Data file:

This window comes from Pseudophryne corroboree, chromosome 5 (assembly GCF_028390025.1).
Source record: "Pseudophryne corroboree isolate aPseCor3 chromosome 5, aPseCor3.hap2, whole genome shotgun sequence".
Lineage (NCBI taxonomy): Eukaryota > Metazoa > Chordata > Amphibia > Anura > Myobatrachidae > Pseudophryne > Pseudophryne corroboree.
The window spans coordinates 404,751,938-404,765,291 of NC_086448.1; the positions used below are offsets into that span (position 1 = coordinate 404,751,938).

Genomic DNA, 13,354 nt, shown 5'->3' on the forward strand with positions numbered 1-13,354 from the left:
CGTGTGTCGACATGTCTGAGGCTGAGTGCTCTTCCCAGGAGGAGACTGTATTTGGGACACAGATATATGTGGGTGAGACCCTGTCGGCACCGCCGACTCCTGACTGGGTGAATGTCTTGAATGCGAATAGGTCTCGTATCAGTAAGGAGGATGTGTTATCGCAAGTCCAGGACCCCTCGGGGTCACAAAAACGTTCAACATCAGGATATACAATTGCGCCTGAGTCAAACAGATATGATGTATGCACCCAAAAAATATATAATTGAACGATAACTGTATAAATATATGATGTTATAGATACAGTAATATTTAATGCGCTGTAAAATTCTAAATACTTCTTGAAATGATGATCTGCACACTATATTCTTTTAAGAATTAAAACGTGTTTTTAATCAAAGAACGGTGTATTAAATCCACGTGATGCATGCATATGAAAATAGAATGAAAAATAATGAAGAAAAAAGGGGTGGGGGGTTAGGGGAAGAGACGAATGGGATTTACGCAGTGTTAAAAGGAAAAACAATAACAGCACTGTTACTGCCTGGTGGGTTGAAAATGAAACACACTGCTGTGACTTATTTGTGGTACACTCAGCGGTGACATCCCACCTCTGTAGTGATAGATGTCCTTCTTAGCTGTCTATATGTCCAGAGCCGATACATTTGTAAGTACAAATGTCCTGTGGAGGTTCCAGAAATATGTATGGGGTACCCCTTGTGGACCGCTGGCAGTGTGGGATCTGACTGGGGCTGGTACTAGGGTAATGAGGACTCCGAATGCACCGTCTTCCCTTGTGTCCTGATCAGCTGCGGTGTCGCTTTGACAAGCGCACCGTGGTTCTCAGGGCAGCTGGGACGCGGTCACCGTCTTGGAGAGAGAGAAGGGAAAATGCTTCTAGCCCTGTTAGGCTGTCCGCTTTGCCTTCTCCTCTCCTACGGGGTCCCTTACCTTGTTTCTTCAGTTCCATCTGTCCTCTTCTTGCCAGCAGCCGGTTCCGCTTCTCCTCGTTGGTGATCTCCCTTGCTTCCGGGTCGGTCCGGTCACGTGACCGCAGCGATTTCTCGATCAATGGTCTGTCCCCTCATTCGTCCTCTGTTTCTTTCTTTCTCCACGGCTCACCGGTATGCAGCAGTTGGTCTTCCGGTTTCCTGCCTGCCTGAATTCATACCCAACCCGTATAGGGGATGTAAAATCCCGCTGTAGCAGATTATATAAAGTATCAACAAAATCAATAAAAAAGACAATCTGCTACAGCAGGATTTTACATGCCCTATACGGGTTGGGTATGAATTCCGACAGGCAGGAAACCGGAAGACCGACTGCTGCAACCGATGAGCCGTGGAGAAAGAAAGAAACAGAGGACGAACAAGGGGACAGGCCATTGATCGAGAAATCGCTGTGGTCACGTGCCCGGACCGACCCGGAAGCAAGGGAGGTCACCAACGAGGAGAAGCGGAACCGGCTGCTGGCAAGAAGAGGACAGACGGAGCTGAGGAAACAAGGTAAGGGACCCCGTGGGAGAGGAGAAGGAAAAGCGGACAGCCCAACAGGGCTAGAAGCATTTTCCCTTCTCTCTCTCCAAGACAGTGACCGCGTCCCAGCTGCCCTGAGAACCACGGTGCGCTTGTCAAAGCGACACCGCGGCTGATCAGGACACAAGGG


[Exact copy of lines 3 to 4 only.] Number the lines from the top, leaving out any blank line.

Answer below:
Lineage (NCBI taxonomy): Eukaryota > Metazoa > Chordata > Amphibia > Anura > Myobatrachidae > Pseudophryne > Pseudophryne corroboree.
The window spans coordinates 404,751,938-404,765,291 of NC_086448.1; the positions used below are offsets into that span (position 1 = coordinate 404,751,938).